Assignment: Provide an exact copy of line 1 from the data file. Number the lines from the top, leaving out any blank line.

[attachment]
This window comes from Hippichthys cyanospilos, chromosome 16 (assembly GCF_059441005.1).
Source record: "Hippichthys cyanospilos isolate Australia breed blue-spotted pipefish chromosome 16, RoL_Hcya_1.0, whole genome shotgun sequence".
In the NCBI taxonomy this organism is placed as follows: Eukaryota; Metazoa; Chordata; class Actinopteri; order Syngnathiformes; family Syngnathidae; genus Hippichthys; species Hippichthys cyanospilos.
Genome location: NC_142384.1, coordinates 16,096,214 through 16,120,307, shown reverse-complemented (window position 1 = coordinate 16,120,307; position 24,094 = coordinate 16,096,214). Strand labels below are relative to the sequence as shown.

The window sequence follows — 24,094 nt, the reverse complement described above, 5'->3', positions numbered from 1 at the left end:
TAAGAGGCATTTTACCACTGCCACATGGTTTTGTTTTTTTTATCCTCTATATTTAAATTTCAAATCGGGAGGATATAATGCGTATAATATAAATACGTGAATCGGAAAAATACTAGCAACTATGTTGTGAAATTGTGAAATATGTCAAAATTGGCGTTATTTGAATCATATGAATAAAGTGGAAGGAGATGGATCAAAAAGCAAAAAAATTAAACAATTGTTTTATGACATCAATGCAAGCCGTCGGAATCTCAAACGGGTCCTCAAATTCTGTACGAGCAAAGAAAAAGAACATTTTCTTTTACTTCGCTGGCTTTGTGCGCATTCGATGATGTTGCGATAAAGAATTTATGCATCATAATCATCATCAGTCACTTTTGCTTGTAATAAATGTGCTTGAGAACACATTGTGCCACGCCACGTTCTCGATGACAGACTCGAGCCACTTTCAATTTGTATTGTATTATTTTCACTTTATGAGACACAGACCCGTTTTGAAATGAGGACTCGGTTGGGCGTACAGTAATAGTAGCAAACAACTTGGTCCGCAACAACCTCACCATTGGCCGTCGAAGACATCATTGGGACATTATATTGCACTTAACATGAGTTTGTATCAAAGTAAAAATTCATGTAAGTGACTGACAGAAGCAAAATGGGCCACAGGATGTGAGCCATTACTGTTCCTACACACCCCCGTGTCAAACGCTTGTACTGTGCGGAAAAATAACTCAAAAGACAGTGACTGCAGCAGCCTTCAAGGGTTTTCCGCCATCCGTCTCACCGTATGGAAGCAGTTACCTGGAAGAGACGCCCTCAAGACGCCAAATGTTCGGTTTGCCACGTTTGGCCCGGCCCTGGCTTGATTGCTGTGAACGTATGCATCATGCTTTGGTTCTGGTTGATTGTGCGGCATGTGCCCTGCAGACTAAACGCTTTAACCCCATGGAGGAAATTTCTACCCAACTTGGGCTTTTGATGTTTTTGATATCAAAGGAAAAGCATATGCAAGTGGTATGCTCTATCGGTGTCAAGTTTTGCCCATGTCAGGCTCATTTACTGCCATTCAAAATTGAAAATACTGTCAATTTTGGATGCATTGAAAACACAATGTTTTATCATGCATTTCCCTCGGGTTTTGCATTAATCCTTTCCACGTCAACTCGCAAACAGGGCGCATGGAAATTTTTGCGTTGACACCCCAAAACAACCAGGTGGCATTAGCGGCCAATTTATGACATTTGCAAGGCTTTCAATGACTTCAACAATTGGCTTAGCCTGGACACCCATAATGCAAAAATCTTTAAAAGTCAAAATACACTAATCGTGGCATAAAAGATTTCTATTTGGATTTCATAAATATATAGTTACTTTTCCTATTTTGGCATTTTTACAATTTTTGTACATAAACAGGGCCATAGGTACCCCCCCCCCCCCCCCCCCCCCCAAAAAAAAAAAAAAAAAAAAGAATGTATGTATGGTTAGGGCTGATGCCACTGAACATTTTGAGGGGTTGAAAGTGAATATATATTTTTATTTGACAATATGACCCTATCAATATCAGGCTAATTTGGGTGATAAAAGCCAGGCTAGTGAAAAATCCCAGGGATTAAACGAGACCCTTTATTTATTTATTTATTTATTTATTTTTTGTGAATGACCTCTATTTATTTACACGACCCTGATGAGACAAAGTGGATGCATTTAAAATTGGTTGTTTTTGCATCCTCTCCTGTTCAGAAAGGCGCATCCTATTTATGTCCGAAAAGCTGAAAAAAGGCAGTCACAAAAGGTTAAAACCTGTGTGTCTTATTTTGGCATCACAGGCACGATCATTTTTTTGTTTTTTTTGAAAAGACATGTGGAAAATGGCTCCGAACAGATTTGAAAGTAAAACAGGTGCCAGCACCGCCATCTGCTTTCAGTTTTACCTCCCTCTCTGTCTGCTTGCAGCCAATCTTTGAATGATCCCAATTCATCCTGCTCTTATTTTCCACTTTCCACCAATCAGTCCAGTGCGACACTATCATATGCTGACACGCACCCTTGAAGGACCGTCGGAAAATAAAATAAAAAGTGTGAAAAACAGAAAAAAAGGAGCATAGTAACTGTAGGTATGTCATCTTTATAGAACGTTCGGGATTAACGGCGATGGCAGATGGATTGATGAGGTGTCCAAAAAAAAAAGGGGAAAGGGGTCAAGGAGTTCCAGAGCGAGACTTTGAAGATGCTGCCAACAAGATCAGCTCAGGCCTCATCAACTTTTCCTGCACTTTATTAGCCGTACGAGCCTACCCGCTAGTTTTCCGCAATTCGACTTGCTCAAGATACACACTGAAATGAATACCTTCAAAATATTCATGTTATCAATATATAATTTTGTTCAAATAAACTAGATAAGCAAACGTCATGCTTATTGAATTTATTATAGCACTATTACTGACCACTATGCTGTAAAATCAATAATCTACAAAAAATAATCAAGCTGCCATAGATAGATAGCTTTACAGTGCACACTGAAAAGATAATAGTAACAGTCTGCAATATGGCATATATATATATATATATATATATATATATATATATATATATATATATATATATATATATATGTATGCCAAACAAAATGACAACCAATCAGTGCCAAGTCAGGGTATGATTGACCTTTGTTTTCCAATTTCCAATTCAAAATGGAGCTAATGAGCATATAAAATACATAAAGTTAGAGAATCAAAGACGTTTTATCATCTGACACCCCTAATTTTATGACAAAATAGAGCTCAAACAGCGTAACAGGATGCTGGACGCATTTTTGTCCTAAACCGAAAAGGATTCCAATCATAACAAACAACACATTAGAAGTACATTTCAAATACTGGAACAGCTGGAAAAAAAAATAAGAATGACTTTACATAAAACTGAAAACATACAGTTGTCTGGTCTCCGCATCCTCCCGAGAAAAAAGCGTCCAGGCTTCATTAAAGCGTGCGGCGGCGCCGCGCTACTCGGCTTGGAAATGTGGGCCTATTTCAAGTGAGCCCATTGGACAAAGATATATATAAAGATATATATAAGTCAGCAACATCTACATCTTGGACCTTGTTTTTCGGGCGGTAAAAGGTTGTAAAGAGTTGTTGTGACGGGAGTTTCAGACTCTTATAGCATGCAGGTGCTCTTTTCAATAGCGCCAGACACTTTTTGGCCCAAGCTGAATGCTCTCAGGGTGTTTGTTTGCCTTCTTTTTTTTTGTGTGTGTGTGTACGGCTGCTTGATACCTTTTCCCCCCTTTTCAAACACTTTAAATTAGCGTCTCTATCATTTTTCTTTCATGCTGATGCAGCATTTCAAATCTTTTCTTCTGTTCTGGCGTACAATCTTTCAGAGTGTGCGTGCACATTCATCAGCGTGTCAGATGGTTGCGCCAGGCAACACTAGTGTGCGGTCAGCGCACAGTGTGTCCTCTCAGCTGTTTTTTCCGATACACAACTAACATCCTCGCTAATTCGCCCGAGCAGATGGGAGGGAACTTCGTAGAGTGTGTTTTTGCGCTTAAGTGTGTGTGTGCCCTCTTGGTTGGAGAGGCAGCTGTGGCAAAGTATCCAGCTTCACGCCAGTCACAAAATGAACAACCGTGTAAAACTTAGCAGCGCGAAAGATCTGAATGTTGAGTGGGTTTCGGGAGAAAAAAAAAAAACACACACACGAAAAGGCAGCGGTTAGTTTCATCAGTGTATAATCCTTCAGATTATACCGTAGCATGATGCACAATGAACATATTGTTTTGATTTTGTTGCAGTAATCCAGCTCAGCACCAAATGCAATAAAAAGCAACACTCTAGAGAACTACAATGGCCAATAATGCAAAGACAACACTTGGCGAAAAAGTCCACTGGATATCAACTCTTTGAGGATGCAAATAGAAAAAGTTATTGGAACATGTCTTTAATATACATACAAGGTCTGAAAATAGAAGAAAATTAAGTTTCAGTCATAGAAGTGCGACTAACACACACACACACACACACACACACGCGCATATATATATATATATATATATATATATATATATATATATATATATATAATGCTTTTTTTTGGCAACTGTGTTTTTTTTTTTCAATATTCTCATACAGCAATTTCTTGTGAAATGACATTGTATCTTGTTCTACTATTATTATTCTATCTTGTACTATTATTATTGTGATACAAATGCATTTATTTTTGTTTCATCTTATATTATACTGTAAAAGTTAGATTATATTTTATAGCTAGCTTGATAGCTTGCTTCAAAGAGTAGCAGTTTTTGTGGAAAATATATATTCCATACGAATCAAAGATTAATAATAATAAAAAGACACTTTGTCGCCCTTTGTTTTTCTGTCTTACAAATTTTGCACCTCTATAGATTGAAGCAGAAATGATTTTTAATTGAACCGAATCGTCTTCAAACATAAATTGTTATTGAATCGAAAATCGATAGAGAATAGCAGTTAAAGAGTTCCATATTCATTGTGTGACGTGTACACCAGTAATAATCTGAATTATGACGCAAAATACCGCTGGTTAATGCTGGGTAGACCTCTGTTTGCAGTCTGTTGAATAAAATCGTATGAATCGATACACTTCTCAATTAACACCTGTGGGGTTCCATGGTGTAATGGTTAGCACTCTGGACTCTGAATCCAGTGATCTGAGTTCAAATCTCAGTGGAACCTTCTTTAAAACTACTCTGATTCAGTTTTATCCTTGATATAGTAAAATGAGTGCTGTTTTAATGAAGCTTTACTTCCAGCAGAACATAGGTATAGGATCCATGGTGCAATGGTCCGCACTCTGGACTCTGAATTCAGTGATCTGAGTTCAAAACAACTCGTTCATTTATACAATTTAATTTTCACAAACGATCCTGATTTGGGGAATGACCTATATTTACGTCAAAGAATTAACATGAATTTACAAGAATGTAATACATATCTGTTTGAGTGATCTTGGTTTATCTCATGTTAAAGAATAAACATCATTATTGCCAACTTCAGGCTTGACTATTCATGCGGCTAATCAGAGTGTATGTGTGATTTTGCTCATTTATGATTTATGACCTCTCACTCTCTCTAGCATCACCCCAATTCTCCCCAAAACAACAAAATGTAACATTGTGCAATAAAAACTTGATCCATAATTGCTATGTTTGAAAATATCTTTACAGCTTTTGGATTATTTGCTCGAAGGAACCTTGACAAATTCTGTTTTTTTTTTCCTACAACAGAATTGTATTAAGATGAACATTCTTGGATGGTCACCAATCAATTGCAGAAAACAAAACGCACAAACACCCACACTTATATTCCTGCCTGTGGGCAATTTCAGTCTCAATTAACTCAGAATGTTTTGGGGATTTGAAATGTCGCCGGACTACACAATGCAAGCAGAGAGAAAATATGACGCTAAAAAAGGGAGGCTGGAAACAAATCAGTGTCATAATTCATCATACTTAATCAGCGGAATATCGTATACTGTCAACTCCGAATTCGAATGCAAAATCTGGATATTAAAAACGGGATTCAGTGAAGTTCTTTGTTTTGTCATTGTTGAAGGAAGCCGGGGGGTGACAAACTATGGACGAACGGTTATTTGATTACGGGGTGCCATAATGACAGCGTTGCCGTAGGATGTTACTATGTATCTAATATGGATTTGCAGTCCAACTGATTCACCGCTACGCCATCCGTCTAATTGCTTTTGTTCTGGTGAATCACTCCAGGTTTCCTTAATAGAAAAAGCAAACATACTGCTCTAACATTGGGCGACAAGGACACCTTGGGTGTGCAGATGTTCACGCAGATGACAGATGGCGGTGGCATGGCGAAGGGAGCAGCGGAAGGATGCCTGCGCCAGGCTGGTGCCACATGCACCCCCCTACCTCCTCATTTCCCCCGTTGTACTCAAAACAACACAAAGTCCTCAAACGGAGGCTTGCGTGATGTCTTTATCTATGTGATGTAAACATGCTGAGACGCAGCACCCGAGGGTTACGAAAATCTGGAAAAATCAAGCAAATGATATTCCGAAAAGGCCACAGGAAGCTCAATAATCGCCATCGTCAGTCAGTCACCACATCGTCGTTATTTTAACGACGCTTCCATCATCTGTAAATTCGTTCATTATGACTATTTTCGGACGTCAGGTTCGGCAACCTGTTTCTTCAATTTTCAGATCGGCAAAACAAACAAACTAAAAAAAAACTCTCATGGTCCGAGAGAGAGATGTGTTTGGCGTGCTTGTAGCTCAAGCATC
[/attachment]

This window comes from Hippichthys cyanospilos, chromosome 16 (assembly GCF_059441005.1).